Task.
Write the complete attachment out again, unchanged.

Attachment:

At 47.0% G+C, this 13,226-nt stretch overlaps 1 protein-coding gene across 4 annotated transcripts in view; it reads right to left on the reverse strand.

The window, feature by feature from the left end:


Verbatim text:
At 47.0% G+C, this 13,226-nt stretch overlaps 1 protein-coding gene across 4 annotated transcripts in view; it reads right to left on the reverse strand.

The window, feature by feature from the left end: